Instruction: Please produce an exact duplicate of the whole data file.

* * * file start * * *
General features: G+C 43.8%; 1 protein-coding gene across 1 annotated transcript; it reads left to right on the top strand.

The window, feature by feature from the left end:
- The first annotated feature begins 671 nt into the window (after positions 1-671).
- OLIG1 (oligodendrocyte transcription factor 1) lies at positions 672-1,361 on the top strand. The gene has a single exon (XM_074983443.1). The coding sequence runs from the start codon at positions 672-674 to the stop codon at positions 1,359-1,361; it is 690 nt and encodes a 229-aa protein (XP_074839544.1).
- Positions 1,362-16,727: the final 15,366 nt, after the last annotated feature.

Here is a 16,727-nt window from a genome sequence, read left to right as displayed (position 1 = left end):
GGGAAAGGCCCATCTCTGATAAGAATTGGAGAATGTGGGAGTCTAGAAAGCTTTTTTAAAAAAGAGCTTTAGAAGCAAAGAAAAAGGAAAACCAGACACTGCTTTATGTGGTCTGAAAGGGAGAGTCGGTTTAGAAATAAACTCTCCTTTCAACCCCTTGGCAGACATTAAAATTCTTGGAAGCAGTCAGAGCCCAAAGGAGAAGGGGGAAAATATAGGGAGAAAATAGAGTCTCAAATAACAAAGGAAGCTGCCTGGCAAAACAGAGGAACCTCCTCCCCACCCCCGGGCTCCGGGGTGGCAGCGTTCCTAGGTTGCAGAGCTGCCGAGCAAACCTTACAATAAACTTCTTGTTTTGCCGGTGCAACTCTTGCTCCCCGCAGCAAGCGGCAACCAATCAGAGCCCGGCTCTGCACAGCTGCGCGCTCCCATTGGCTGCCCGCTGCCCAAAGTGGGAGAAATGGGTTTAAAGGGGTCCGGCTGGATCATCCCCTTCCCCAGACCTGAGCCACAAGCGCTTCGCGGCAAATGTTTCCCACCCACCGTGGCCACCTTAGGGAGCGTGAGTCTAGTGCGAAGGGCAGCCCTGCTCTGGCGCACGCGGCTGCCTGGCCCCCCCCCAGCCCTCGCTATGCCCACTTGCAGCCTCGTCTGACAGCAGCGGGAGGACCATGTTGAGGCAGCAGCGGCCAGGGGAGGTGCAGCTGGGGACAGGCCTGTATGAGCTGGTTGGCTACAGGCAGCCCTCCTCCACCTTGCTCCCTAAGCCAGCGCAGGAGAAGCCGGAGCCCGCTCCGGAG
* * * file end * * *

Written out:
General features: G+C 43.8%; 1 protein-coding gene across 1 annotated transcript; it reads left to right on the top strand.

The window, feature by feature from the left end:
- The first annotated feature begins 671 nt into the window (after positions 1-671).
- OLIG1 (oligodendrocyte transcription factor 1) lies at positions 672-1,361 on the top strand. The gene has a single exon (XM_074983443.1). The coding sequence runs from the start codon at positions 672-674 to the stop codon at positions 1,359-1,361; it is 690 nt and encodes a 229-aa protein (XP_074839544.1).
- Positions 1,362-16,727: the final 15,366 nt, after the last annotated feature.

Here is a 16,727-nt window from a genome sequence, read left to right as displayed (position 1 = left end):
GGGAAAGGCCCATCTCTGATAAGAATTGGAGAATGTGGGAGTCTAGAAAGCTTTTTTAAAAAAGAGCTTTAGAAGCAAAGAAAAAGGAAAACCAGACACTGCTTTATGTGGTCTGAAAGGGAGAGTCGGTTTAGAAATAAACTCTCCTTTCAACCCCTTGGCAGACATTAAAATTCTTGGAAGCAGTCAGAGCCCAAAGGAGAAGGGGGAAAATATAGGGAGAAAATAGAGTCTCAAATAACAAAGGAAGCTGCCTGGCAAAACAGAGGAACCTCCTCCCCACCCCCGGGCTCCGGGGTGGCAGCGTTCCTAGGTTGCAGAGCTGCCGAGCAAACCTTACAATAAACTTCTTGTTTTGCCGGTGCAACTCTTGCTCCCCGCAGCAAGCGGCAACCAATCAGAGCCCGGCTCTGCACAGCTGCGCGCTCCCATTGGCTGCCCGCTGCCCAAAGTGGGAGAAATGGGTTTAAAGGGGTCCGGCTGGATCATCCCCTTCCCCAGACCTGAGCCACAAGCGCTTCGCGGCAAATGTTTCCCACCCACCGTGGCCACCTTAGGGAGCGTGAGTCTAGTGCGAAGGGCAGCCCTGCTCTGGCGCACGCGGCTGCCTGGCCCCCCCCCAGCCCTCGCTATGCCCACTTGCAGCCTCGTCTGACAGCAGCGGGAGGACCATGTTGAGGCAGCAGCGGCCAGGGGAGGTGCAGCTGGGGACAGGCCTGTATGAGCTGGTTGGCTACAGGCAGCCCTCCTCCACCTTGCTCCCTAAGCCAGCGCAGGAGAAGCCGGAGCCCGCTCCGGAG